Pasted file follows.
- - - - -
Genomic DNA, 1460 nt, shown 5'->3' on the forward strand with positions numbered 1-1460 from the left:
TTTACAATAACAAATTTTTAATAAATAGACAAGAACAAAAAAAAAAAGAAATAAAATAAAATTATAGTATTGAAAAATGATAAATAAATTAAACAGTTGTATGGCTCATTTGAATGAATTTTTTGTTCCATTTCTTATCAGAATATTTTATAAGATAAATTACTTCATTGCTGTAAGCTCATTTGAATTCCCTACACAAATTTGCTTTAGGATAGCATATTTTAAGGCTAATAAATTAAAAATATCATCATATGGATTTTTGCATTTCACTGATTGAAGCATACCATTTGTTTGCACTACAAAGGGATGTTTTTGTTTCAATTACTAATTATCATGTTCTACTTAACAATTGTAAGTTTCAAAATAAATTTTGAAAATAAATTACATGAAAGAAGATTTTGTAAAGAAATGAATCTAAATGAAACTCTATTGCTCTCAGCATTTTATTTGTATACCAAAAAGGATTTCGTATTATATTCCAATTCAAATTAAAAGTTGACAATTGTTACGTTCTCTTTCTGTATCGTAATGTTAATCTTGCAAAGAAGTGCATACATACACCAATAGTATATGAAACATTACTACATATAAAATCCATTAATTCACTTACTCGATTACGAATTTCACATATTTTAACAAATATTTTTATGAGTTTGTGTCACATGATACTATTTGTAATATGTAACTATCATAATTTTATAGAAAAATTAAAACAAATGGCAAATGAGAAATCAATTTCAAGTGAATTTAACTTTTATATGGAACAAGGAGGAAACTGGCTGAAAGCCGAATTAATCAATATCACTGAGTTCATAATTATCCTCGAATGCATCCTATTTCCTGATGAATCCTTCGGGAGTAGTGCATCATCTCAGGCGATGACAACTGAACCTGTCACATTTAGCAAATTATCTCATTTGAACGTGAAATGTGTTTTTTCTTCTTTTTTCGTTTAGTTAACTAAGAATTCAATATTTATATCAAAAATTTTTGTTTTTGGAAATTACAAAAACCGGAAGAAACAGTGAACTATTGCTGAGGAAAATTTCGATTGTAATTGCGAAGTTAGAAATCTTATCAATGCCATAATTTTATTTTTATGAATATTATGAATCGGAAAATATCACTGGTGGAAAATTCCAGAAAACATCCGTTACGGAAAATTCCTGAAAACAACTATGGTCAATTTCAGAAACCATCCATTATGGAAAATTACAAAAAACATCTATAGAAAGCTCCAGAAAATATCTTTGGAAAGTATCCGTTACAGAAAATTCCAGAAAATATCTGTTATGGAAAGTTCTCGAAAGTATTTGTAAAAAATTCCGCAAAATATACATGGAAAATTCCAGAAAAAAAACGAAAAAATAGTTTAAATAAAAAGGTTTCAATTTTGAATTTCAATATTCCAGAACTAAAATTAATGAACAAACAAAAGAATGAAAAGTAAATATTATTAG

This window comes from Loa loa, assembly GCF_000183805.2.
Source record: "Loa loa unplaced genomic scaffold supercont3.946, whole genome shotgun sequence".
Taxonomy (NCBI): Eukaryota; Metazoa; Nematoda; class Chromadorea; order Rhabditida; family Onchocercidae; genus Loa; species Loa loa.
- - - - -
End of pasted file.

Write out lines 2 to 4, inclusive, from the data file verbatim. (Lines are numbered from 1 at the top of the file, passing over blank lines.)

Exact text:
TTTACAATAACAAATTTTTAATAAATAGACAAGAACAAAAAAAAAAAGAAATAAAATAAAATTATAGTATTGAAAAATGATAAATAAATTAAACAGTTGTATGGCTCATTTGAATGAATTTTTTGTTCCATTTCTTATCAGAATATTTTATAAGATAAATTACTTCATTGCTGTAAGCTCATTTGAATTCCCTACACAAATTTGCTTTAGGATAGCATATTTTAAGGCTAATAAATTAAAAATATCATCATATGGATTTTTGCATTTCACTGATTGAAGCATACCATTTGTTTGCACTACAAAGGGATGTTTTTGTTTCAATTACTAATTATCATGTTCTACTTAACAATTGTAAGTTTCAAAATAAATTTTGAAAATAAATTACATGAAAGAAGATTTTGTAAAGAAATGAATCTAAATGAAACTCTATTGCTCTCAGCATTTTATTTGTATACCAAAAAGGATTTCGTATTATATTCCAATTCAAATTAAAAGTTGACAATTGTTACGTTCTCTTTCTGTATCGTAATGTTAATCTTGCAAAGAAGTGCATACATACACCAATAGTATATGAAACATTACTACATATAAAATCCATTAATTCACTTACTCGATTACGAATTTCACATATTTTAACAAATATTTTTATGAGTTTGTGTCACATGATACTATTTGTAATATGTAACTATCATAATTTTATAGAAAAATTAAAACAAATGGCAAATGAGAAATCAATTTCAAGTGAATTTAACTTTTATATGGAACAAGGAGGAAACTGGCTGAAAGCCGAATTAATCAATATCACTGAGTTCATAATTATCCTCGAATGCATCCTATTTCCTGATGAATCCTTCGGGAGTAGTGCATCATCTCAGGCGATGACAACTGAACCTGTCACATTTAGCAAATTATCTCATTTGAACGTGAAATGTGTTTTTTCTTCTTTTTTCGTTTAGTTAACTAAGAATTCAATATTTATATCAAAAATTTTTGTTTTTGGAAATTACAAAAACCGGAAGAAACAGTGAACTATTGCTGAGGAAAATTTCGATTGTAATTGCGAAGTTAGAAATCTTATCAATGCCATAATTTTATTTTTATGAATATTATGAATCGGAAAATATCACTGGTGGAAAATTCCAGAAAACATCCGTTACGGAAAATTCCTGAAAACAACTATGGTCAATTTCAGAAACCATCCATTATGGAAAATTACAAAAAACATCTATAGAAAGCTCCAGAAAATATCTTTGGAAAGTATCCGTTACAGAAAATTCCAGAAAATATCTGTTATGGAAAGTTCTCGAAAGTATTTGTAAAAAATTCCGCAAAATATACATGGAAAATTCCAGAAAAAAAACGAAAAAATAGTTTAAATAAAAAGGTTTCAATTTTGAATTTCAATATTCCAGAACTAAAATTAATGAACAAACAAAAGAATGAAAAGTAAATATTATTAG

This window comes from Loa loa, assembly GCF_000183805.2.
Source record: "Loa loa unplaced genomic scaffold supercont3.946, whole genome shotgun sequence".